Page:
Pierre  Trochet

As 2022 comes to a close, so too does my first year as President of the International Federation of American Football (IFAF).

In football terms, you might say this is "first down." All of us in the IFAF family can be proud of the considerable yardage we have gained during these past 12 months, which we knew from the outset would be defining for our federation.

The stakes were high in 2022 as we sought to begin a new chapter for IFAF, with reinforced governance and professionalisation supporting our application for full International Olympic Committee recognition. 

At the same time, the year presented us with an extraordinary double opportunity thanks to flag football’s breakthrough appearance at The World Games in Birmingham, Alabama and the opening of the additional sports selection process for the Los Angeles 2028 Olympic Games.

I always say that American football is the ultimate team sport - and our progress this year has depended on the collective efforts of everyone.

On the field, the athletes have been spectacular, with highlights including a magnificent IFAF Women’s Tackle World Championship in Finland. 

And there is no disputing that the inaugural The World Games flag football tournament was a scintillating success, with a series of highly contested matches culminating in an historic and emotional victory for Mexico’s women’s team over the United States at the iconic Legion Field stadium.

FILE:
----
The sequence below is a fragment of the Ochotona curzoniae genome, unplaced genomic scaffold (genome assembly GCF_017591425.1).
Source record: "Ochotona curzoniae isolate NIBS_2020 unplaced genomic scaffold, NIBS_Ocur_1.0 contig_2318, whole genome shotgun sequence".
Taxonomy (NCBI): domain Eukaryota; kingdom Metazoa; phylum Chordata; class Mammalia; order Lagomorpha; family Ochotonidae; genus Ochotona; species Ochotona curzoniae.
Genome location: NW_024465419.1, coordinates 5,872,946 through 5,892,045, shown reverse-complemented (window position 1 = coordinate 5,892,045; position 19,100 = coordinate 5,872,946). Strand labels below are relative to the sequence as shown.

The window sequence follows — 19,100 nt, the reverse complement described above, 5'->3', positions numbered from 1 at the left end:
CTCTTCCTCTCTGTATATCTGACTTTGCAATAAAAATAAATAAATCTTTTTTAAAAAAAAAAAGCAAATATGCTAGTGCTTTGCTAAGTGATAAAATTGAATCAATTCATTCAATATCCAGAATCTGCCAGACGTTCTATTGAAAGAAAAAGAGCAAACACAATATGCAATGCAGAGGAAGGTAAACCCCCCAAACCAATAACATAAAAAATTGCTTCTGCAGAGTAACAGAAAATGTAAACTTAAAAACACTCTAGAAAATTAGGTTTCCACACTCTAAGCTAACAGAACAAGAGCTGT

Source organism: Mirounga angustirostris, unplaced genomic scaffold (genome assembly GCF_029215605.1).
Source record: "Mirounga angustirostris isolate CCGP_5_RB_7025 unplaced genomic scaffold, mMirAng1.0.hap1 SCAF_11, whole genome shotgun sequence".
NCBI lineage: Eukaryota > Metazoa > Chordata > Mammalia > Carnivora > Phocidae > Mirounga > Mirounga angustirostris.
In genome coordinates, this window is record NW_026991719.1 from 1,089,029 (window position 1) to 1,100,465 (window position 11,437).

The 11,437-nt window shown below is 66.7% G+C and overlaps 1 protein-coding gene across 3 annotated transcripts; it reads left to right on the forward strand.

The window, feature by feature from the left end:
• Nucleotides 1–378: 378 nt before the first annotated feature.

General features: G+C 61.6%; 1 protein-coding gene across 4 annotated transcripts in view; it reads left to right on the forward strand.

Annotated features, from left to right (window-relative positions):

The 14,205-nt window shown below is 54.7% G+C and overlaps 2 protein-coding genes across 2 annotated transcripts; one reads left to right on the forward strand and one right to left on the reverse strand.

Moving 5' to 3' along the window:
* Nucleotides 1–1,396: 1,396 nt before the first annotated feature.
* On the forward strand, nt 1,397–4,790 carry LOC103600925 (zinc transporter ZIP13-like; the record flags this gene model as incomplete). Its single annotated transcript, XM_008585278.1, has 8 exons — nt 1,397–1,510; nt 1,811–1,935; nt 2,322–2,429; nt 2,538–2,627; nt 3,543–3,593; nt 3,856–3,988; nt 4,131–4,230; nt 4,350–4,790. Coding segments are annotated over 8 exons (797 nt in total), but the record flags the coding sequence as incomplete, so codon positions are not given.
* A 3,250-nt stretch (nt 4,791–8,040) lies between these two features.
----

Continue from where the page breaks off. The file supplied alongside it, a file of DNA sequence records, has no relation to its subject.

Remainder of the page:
Birmingham was also the stage of our 2022 Congress, which brought together National Federations and provided the new IFAF Executive Board with an opportunity to set out progress against our commitments to unity, growth and professional governance.

Most notably, we have completed the migration of all IFAF functions to Paris, France, where the federation was formally established in 1998. 

The move forms part of wider efforts to professionalise our operations, which have seen us agree a number of key partnerships, as well as commissioning a full review of our commercial rights programme.

The appearance of women's flag football at the 2022 World Games was one of the highlights of the year for the IFAF ©IFAF
The appearance of women's flag football at the 2022 World Games was one of the highlights of the year for the IFAF ©IFAF

In the area of governance, Congress voted in favour of proposals to strengthen IFAF statutes, integrating commitments to improved gender representation and sustainable practices.

As an example, we have engaged Play It Green - a specialist UK consultancy - to establish a series of commitments that deliver against the United Nations' Sports for Climate Action Framework and Sustainable Development Goals. This includes establishing a forest garden to offset IFAF's carbon emissions by removing CO2 from the atmosphere.

Meanwhile, anti-doping and athlete welfare remain our highest priorities. 2022 has brought further year-on-year increases in investment in clean sport education, out-of-competition testing, and legal guidance on compliance. 

We have also commissioned our first athlete survey and signed an agreement with the Ann Craft Trust to complete a full safeguarding risk assessment and policy framework recommendation, with support from the US Center for Safe Sport for training and education materials.